Another Reason for Fava Beans to Freak You Out
The season for fava beans is now – from the spring to summer time. If you’re like me, when you hear the words “fava beans” you think of the iconic quote from Silence of the Lambs where Hannibal Lecter stares eerily at you, with hunger in his eyes, and proclaims, “I ate his liver with some fava beans and a nice bottle of chianti.” Even if you haven’t seen the movie, you probably know the line. In fact, the quote is so ingrained in our minds that its ranked 21st in the American Film Institute’s Top 100 movie quotes.
Just thinking about it I can hear the creepy slurping sound at the end and it gives me chicken skin (a.k.a. goose bumps). If the thought of seeing it is giving you the same reaction, or you just need to get Hannibal out of your head after thinking about it, you can check out this tribute scene from the movie Dumb and Dumber. It’s not nearly as disturbing.
It’s a good bet that if Hannibal had been on a class of antidepressants known as MAO inhibitors he probably would have changed what was on the menu. Liver, fava beans, and wine all contain a substance called tyramine. Too much tyramine can actually kill you if you ingest it while taking MAO inhibitors.
More Than One Kind of Lethal Combination
Since Hannibal was a psychiatrist who would have prescribed these medications; he had the professional knowledge needed to take precautions and avoid becoming a victim of his own crime. But if you don’t take the right legal precautions (just like fava beans and MAO inhibitors) combining written agreements and online terms and conditions could be a deadly combination for your business.
Case in Point: Crowley Marine, an operator of vessels, hired Tubal-Cain Marine Services to repair one of its vessels. Tubal-Cain then hired Rio-Marine, Inc. as a subcontractor for electric work needed for repairs. Marcus Parker, an employee of Rio-Marine, suffered an electrical shock and fall, resulting in injuries and, of course, a lawsuit.
Crowley Marine and Tubal-Cain didn’t dispute that they had an agreement for services. They disputed who was contractually responsible for Parker’s injuries.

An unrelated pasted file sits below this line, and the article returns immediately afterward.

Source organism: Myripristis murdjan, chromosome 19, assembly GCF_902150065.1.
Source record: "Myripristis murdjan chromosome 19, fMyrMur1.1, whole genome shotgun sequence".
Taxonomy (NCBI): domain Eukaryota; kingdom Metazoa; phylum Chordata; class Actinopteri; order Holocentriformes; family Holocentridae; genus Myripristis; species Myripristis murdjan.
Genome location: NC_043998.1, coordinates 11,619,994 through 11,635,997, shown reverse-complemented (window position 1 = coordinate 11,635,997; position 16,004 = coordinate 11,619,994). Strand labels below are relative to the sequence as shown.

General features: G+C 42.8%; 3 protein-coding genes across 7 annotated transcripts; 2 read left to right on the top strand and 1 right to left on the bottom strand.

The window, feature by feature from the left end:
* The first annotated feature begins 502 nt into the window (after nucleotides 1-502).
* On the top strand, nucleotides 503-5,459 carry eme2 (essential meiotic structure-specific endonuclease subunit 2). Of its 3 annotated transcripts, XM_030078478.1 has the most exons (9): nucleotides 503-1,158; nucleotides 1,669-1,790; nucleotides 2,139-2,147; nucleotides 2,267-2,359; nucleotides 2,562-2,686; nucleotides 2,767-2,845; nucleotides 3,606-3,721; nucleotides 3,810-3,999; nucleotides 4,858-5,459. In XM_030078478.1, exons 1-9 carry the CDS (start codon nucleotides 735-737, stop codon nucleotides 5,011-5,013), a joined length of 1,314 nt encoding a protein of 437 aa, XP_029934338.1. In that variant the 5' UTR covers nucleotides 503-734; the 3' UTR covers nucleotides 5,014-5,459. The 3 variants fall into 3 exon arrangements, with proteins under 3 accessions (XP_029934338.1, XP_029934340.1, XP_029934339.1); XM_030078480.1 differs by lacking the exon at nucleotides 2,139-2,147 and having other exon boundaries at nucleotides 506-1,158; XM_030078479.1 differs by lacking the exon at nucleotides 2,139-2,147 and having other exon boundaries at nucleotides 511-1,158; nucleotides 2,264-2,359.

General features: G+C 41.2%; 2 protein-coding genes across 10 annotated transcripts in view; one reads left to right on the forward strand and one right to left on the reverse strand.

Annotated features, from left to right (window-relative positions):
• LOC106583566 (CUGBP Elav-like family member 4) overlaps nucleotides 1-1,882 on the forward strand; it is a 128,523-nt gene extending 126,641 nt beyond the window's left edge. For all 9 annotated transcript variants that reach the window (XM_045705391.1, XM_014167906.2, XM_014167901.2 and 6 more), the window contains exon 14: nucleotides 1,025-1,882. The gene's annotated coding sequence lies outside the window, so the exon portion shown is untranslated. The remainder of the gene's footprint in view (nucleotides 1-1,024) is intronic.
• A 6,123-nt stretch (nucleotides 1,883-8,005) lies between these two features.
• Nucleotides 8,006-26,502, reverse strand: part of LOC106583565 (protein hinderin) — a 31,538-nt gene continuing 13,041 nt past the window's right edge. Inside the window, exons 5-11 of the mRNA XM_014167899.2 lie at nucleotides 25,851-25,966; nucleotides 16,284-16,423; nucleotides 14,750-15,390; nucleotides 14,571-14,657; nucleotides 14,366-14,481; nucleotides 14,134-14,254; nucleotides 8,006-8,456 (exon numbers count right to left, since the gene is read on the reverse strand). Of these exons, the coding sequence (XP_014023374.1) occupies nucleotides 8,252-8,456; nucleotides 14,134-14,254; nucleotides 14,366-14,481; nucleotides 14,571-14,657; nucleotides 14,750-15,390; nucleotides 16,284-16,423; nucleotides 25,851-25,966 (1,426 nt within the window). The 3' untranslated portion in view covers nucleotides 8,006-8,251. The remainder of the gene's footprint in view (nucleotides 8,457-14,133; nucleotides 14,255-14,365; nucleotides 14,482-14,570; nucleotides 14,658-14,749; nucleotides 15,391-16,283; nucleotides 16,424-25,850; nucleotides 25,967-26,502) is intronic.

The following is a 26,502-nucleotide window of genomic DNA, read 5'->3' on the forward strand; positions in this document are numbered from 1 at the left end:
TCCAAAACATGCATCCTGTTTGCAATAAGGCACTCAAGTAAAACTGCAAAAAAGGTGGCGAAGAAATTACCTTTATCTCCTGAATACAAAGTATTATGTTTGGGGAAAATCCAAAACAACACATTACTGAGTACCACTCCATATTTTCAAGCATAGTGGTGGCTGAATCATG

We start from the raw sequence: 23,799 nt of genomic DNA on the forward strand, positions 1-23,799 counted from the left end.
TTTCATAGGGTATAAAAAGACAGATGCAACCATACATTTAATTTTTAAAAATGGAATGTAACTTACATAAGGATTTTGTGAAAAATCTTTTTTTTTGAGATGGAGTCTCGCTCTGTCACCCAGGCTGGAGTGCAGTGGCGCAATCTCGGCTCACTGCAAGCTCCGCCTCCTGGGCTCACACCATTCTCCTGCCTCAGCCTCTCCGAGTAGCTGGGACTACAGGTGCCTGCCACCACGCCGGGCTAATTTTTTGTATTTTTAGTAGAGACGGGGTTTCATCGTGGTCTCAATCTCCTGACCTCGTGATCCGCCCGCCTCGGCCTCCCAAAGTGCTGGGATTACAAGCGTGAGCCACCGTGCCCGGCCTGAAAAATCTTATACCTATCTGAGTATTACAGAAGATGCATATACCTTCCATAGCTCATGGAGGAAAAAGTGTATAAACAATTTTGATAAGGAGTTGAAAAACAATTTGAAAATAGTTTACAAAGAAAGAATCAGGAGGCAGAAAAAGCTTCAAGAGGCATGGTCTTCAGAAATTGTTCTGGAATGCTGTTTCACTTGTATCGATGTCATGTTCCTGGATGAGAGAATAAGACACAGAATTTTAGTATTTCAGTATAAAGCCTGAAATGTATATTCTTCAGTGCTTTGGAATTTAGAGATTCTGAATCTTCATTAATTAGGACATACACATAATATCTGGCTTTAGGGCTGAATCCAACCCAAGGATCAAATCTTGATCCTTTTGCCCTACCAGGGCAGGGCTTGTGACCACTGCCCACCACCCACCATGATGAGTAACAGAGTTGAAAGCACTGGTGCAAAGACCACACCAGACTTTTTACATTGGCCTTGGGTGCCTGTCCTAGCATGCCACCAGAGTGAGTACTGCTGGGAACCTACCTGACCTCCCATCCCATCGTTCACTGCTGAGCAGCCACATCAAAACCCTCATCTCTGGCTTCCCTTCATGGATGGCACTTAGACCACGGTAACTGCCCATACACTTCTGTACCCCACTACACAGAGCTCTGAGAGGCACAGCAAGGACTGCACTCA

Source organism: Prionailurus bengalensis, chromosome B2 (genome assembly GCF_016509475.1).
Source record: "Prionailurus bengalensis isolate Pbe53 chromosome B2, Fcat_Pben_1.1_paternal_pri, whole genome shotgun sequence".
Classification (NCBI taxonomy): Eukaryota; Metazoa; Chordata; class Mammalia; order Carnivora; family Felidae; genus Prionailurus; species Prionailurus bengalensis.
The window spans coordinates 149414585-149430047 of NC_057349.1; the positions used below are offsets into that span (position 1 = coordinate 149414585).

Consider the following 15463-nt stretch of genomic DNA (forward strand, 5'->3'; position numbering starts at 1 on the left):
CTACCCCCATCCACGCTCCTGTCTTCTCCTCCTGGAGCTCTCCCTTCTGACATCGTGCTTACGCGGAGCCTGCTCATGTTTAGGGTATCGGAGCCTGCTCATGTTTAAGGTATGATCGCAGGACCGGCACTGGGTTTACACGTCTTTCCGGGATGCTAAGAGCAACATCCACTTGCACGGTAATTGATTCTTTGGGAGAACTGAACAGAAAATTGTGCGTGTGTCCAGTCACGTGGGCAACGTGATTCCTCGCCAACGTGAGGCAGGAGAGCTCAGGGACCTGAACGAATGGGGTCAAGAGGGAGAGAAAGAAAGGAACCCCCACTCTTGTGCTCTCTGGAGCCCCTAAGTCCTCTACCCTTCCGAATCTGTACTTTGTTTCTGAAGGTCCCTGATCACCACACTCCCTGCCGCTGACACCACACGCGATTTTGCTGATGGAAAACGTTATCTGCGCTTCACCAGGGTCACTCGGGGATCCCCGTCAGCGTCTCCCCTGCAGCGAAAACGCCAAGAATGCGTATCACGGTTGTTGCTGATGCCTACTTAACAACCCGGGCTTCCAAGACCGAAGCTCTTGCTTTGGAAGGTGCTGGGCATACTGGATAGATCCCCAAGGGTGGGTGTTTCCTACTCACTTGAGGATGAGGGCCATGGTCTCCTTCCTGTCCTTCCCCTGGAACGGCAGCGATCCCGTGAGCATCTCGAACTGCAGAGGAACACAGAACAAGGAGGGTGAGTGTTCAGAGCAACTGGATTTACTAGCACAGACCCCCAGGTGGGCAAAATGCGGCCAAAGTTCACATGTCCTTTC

Prior to Parker’s injury, the parties had done business together 8 times and another 15 times after the accident. Each time, there was a verbal discussion of what work was needed. Crowley Marine would then send a repair work order outlining the scope of the project. Pricing was not included and neither party signed the written repair work order. The document had the following statement:
“This is a confirmation. Do not duplicate. This RSO is issued in accordance with the purchase order terms & conditions on www.crowley.com/documents & forms, unless otherwise agreed to in writing. . . . “
But the terms and conditions were NOT written on any part of the RSO. In fact, typing in www.crowley.com/documents & forms would not direct you to a webpage of actual terms and conditions. Tubal-Cain would have had to have typed in the home page and navigate through a series of multiple drop down menus to get to the 4-point font sized terms and conditions, which required vendors like Tubal-Cain to defend and indemnify Crowley against claims and to obtain insurance naming Crowley as an additional insured.
Tubal-Cain argued that the requirement of indemnity and insurance were not actually part of a written contract. Tubal-Cain complained that it was never mentioned in any oral conversations. And, even if it was, Crowley did not provide Tubal-Cain with proper notice of these terms on its website so it should not be responsible for Parker’s injuries.
The Court, however, found an agreement did exist as a combination of the oral agreement, the written repair service order, and the website terms and conditions. Tubal-Cain was required to indemnify Crowley for Parker’s injuries. Their prior course of dealing and the fact that Tubal-Cain never objected to these terms affected the Court’s decision.
It’s never the beans’ fault (see my prior post on how the Supreme Court ridiculed the “Blame the Bean Defense“) Fava beans alone don’t cause problems-it’s the combination. Similarly, it was the combination that was Tubal-Cain’s downfall.
The message here is a warning about potentially lethal combinations: Without any oral discussion; no formal contract “in writing” and signed by the parties; and no notice other than an innocuous reference to “see terms and conditions on xyz website”—you could be held to owe indemnity and insurance protection for a personal injury or death of anyone, regardless of fault.
Got chicken skin at the thought? Want to know more? Join me at Monday Night Marketing on July 1st where we’ll be discussing contract pitfalls and how to avoid them. Click here for more information and to RSVP.